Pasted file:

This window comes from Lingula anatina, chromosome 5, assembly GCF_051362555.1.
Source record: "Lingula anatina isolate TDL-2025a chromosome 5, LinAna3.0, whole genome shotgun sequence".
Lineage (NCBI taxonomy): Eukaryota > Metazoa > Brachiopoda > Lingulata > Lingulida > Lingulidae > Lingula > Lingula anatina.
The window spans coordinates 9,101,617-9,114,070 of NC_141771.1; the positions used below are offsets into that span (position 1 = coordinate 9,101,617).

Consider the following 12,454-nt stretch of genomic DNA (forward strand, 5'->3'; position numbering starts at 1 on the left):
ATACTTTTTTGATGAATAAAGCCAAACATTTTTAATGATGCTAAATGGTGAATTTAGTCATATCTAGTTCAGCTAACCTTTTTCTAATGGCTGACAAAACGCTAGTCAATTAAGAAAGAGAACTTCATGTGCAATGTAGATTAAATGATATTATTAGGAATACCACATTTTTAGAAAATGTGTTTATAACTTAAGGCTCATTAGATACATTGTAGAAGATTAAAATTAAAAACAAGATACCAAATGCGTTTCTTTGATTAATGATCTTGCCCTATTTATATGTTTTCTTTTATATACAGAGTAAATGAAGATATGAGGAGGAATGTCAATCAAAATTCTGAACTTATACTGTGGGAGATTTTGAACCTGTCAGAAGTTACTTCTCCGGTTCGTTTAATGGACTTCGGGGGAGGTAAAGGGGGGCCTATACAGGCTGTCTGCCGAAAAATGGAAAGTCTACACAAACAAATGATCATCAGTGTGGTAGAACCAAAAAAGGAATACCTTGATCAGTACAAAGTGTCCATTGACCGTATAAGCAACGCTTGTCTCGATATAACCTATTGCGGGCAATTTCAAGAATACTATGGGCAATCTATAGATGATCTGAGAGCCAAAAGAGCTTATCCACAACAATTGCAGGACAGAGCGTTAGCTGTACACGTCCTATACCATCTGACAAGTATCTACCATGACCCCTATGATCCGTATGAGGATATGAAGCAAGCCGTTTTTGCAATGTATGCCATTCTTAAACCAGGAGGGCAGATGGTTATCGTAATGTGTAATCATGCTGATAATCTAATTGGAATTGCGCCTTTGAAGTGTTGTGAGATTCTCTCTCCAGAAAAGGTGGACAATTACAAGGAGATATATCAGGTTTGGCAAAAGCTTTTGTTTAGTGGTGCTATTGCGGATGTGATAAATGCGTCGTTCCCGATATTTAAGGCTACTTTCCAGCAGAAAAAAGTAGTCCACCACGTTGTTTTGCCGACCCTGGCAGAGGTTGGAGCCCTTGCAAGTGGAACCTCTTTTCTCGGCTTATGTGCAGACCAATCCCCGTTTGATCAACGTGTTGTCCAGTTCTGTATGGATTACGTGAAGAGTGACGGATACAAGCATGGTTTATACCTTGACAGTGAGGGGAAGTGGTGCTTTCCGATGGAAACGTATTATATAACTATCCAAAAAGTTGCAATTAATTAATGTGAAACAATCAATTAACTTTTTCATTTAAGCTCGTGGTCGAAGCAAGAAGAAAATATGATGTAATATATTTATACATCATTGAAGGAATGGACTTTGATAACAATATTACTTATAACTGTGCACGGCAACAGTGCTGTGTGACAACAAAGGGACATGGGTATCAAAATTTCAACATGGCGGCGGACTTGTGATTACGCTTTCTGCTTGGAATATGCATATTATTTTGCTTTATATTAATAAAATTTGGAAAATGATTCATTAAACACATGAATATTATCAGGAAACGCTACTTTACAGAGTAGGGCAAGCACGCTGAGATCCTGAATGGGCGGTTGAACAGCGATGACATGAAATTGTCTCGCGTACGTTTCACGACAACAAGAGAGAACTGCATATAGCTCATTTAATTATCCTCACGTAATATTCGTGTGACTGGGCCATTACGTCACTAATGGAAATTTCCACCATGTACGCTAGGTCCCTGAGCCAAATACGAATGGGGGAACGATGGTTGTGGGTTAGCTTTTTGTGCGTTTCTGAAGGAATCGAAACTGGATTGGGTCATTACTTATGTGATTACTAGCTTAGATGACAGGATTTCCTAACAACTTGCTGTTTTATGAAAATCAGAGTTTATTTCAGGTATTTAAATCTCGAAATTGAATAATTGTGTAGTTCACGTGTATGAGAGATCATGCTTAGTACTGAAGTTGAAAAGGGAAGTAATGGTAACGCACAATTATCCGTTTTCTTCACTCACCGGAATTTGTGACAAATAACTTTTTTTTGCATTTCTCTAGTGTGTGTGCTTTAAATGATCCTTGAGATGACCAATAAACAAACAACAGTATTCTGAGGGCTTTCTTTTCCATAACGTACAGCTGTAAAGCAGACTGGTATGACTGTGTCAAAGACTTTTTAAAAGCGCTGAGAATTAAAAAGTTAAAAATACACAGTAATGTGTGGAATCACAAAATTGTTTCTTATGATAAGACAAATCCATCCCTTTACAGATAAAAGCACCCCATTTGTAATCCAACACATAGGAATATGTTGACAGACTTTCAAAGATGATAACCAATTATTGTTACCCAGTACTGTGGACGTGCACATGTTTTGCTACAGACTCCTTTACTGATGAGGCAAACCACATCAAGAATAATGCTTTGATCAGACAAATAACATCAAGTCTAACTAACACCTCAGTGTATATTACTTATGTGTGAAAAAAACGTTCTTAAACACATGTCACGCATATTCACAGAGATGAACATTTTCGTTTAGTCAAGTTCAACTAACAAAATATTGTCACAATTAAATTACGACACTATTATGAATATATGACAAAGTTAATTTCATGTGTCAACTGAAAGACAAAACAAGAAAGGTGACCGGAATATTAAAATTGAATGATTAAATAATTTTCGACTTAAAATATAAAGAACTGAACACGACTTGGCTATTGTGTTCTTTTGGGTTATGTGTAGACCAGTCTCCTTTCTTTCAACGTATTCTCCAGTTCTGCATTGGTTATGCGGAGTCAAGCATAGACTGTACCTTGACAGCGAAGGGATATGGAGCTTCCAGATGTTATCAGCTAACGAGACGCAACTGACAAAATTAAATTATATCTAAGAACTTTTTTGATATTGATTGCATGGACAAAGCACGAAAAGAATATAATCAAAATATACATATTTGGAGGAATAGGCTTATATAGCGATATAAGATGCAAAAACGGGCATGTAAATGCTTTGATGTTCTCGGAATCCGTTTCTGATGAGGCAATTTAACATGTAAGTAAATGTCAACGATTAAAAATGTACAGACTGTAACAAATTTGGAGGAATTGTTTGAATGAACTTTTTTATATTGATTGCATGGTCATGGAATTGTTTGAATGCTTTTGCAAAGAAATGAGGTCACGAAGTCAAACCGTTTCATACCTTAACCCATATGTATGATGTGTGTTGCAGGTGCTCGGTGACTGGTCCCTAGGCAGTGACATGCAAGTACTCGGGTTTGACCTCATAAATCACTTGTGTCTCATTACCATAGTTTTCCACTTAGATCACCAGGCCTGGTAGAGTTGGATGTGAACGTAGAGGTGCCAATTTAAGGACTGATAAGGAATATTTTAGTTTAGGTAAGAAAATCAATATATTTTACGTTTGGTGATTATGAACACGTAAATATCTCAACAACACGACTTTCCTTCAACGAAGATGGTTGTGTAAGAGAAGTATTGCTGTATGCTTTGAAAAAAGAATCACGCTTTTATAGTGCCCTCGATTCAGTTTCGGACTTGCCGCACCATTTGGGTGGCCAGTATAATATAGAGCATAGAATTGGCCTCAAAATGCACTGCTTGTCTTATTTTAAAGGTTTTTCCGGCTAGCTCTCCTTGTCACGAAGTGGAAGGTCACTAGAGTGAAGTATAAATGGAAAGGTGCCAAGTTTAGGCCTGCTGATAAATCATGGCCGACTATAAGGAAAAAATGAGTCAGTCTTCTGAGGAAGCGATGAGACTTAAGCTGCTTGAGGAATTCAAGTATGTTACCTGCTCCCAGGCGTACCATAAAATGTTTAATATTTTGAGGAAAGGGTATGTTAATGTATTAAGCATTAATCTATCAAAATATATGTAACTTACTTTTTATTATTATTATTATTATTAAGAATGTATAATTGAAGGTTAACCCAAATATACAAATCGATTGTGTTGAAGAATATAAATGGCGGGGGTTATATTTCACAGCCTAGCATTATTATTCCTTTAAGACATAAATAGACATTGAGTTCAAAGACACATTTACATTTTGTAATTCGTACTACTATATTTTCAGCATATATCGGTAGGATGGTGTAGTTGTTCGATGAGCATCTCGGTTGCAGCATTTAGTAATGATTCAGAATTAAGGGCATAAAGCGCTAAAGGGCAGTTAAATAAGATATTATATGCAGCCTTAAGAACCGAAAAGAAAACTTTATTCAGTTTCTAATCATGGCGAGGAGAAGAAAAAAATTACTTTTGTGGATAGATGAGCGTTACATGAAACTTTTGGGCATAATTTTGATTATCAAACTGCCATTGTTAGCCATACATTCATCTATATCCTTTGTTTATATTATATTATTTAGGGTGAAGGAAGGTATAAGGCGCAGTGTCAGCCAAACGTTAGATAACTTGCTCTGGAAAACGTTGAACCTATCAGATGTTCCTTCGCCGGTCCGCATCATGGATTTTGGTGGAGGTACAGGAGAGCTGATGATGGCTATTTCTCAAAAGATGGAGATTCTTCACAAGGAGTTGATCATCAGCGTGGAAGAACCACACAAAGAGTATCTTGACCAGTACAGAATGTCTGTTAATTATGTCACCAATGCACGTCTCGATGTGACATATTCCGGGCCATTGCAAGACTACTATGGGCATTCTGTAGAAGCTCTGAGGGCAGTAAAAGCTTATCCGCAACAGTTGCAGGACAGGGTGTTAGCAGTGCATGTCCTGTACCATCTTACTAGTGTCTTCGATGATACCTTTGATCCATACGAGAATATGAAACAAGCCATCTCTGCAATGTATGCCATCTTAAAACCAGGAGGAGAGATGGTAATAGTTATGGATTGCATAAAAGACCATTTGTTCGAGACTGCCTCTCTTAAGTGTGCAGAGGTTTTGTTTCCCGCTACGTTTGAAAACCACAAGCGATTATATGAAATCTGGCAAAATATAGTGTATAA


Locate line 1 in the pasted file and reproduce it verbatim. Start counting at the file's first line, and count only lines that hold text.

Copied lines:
This window comes from Lingula anatina, chromosome 5, assembly GCF_051362555.1.